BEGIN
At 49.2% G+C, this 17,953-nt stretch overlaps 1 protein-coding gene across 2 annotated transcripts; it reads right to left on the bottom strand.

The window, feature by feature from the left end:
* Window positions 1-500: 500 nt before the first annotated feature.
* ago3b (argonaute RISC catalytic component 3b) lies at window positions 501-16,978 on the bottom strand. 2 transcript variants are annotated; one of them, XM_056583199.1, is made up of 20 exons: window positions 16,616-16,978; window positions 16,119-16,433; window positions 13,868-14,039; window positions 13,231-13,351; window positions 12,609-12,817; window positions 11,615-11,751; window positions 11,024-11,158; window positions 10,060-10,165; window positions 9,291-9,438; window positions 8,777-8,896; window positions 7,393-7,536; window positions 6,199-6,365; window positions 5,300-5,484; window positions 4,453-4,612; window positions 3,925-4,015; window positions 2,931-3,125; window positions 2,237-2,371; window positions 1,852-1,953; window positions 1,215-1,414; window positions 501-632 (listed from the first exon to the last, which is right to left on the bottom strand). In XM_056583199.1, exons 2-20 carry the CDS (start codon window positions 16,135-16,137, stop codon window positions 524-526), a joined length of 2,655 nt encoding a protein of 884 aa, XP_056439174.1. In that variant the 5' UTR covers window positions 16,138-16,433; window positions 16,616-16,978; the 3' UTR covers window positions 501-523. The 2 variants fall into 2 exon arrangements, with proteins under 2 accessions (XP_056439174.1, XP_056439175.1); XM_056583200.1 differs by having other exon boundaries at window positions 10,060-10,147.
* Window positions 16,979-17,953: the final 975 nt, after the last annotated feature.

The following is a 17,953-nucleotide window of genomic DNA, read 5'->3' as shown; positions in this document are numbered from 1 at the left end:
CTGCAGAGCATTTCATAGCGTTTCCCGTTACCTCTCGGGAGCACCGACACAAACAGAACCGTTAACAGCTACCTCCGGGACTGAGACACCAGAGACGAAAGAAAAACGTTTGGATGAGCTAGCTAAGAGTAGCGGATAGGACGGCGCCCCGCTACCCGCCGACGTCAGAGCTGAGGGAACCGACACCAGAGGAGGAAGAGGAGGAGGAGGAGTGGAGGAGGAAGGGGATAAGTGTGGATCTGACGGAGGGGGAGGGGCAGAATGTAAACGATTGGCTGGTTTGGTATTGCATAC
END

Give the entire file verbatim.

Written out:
At 49.2% G+C, this 17,953-nt stretch overlaps 1 protein-coding gene across 2 annotated transcripts; it reads right to left on the bottom strand.

The window, feature by feature from the left end:
* Window positions 1-500: 500 nt before the first annotated feature.
* ago3b (argonaute RISC catalytic component 3b) lies at window positions 501-16,978 on the bottom strand. 2 transcript variants are annotated; one of them, XM_056583199.1, is made up of 20 exons: window positions 16,616-16,978; window positions 16,119-16,433; window positions 13,868-14,039; window positions 13,231-13,351; window positions 12,609-12,817; window positions 11,615-11,751; window positions 11,024-11,158; window positions 10,060-10,165; window positions 9,291-9,438; window positions 8,777-8,896; window positions 7,393-7,536; window positions 6,199-6,365; window positions 5,300-5,484; window positions 4,453-4,612; window positions 3,925-4,015; window positions 2,931-3,125; window positions 2,237-2,371; window positions 1,852-1,953; window positions 1,215-1,414; window positions 501-632 (listed from the first exon to the last, which is right to left on the bottom strand). In XM_056583199.1, exons 2-20 carry the CDS (start codon window positions 16,135-16,137, stop codon window positions 524-526), a joined length of 2,655 nt encoding a protein of 884 aa, XP_056439174.1. In that variant the 5' UTR covers window positions 16,138-16,433; window positions 16,616-16,978; the 3' UTR covers window positions 501-523. The 2 variants fall into 2 exon arrangements, with proteins under 2 accessions (XP_056439174.1, XP_056439175.1); XM_056583200.1 differs by having other exon boundaries at window positions 10,060-10,147.
* Window positions 16,979-17,953: the final 975 nt, after the last annotated feature.

The following is a 17,953-nucleotide window of genomic DNA, read 5'->3' as shown; positions in this document are numbered from 1 at the left end:
CTGCAGAGCATTTCATAGCGTTTCCCGTTACCTCTCGGGAGCACCGACACAAACAGAACCGTTAACAGCTACCTCCGGGACTGAGACACCAGAGACGAAAGAAAAACGTTTGGATGAGCTAGCTAAGAGTAGCGGATAGGACGGCGCCCCGCTACCCGCCGACGTCAGAGCTGAGGGAACCGACACCAGAGGAGGAAGAGGAGGAGGAGGAGTGGAGGAGGAAGGGGATAAGTGTGGATCTGACGGAGGGGGAGGGGCAGAATGTAAACGATTGGCTGGTTTGGTATTGCATAC